Critical Mass cyclists were threatened with prosecution by the Metropolitan Police, but the Rights and Justice team worked with them to protect their right to continue their mass cycling events in London.
The Critical Mass cycle rides are part of a global phenomenon where cyclists in more than 300 cities worldwide take to the streets once a month in a celebration of safe cycling.
The London mass cycle ride has taken place on the last Friday of every month since 1994.
The legal action was a result of a leaflet handed out by the Metropolitan Police at a Critical Mass ride, which stated "These cycle protests are not lawful because no organiser has provided police with the necessary notification. Your participation in this event could render you liable to prosecution."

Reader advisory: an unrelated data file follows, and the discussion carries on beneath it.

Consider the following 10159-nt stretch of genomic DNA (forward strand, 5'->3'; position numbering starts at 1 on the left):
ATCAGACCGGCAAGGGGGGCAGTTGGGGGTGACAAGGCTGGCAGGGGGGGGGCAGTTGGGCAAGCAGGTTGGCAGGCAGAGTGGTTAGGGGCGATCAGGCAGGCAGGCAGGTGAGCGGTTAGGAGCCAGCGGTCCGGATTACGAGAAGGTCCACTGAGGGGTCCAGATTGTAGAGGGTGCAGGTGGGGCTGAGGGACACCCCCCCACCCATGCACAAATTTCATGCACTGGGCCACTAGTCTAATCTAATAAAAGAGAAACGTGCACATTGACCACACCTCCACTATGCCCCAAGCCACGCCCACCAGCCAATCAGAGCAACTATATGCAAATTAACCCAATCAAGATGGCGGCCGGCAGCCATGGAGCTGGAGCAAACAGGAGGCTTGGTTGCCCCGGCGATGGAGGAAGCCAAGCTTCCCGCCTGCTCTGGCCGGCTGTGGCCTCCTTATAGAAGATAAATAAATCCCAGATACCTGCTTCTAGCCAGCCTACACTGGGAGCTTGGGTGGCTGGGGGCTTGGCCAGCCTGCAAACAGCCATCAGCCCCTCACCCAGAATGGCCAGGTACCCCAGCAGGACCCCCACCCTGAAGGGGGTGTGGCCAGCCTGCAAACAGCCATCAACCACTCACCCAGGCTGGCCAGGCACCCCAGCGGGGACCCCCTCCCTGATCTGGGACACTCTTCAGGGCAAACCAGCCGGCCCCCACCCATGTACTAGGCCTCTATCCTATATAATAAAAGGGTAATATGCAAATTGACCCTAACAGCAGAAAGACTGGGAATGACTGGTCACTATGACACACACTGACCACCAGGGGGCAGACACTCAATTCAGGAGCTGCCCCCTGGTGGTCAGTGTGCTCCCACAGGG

The Public Order Act 1986 requires people holding a procession to give notice to the Police in advance, unless the procession is "commonly or customarily held".
The Rights and Justice Centre acted as lawyers for Des Kay, a keen cyclist and environmental educator from Kingston, and argued that the monthly rides were not subject to the advance notification requirements because they were commonly or customarily held.
The case went all the way to the House of Lords, where the Lords found in favour of Mr Kay.
You can find out more by reading the judgement.